In the last two weeks it seems one can hardly read an arts article in the newspaper without the relationship between art and technology coming up. It manifests itself in two primary ways – one is examining how technology and science are pushing the boundaries of artistic practice, either challenging the artist to produce bigger, bolder, ‘better’ art, enabling the recreation of lost or stolen master works, or by removing the need for the artist altogether. The second, which I won’t explore in depth here, is how technology, particularly social media, is opening up the art market to more artists than ever before.
Technology, science, and mathematics are often seen as incompatible with artistic practice, the manifestation of emotion, human intellect and creativity. However, when you look a little deeper you can see that the methodical, logical and mathematical have long been a source of inspiration or a tool for artists to create with – look at the geometric works of Bridget Riley; Leonardo Da Vinci’s Vitruvian Man, in fact Leonardo Da Vinci himself, both an artist and a scientist.
What do you think? Can art and technology exist in harmony together?
Consider the recently unveiled ‘new Rembrandt’. This portrait was created by a team of scientists, engineers, and art historians. Seemingly the relationship between technology and art is a productive one and certainly the final creation is a striking work. The work in question is the result of pioneering technology that has analysed other portraits created by Rembrandt himself. Through examining certain elements of other portraits by Rembrandt – where should the face be pointing? Does the sitter wear a hat? What is his clothing like? Is the sitter male or female? – a computer program was able to determine what makes an ‘average’ Rembrandt. Using 3-D printing technology the latest ‘Rembrandt’ was created. However, at first glance the work does indeed resemble a work by the Dutch master himself but, as Peter Schjeldahl writes in the New Yorker, ‘The sitter has a sparkle of personality but utterly lacks the personhood-the being-ness- the never eluded Rembrandt.’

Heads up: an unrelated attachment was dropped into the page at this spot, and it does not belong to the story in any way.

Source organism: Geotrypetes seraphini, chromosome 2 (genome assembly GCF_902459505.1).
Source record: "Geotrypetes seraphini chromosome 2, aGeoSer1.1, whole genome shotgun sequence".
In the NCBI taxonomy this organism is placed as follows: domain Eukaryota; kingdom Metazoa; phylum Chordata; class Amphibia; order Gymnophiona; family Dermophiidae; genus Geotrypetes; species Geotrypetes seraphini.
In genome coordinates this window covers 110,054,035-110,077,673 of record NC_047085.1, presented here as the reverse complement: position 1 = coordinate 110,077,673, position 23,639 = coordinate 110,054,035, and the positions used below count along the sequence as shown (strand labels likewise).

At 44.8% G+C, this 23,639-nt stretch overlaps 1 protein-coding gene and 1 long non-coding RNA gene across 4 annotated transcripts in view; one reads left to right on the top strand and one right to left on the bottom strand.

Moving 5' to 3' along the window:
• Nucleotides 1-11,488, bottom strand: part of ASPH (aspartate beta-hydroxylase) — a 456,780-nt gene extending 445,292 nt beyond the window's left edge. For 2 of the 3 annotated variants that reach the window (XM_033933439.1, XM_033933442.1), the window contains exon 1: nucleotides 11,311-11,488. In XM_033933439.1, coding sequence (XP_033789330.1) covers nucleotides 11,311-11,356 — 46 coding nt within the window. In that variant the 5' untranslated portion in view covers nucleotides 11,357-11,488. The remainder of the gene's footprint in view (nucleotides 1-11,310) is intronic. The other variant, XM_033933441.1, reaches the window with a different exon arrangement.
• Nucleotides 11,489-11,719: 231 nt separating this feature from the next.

This made me think – what is it that makes a great work of art great? Is it the composition, subject matter, the hand of the artist himself, the context in which the work was produced, or a combination of all these things? In addition, whilst the faux Rembrandt will never be of the same value as an authentic Rembrandt, are works created in this way value-less?
In December 2015 it was reported that, 50 years after it was stolen from a church in Sicily, a masterpiece by Carvaggio was brought back to life using cutting-edge technology paired with expert art historical knowledge. Again, whilst this work will not hold the same value as an original Caravaggio, it has significant cultural and historical value as it recreates a work that would otherwise have never been seen again, thus adding to the understanding of the artist.
These are but two examples of where technology and art are interacting – this does not even take into account the impact 3-D printers may or may not be having on sculptural practice, or how technology affects alternative methods or artistic production (such as video art, performance art, light art etc). Exploring this requires further research. However, what has become apparent is that technology will only ever be able to mimick the hand of the artist, never completely replace it, and even if it could replace the hand of the artist, is it not the human input that we value?
Google appear to be having a good crack at answering this question with their latest development Deep Dream - http://www.theguardian.com/artanddesign/2016/mar/28/google-deep-dream-art
Watch this space.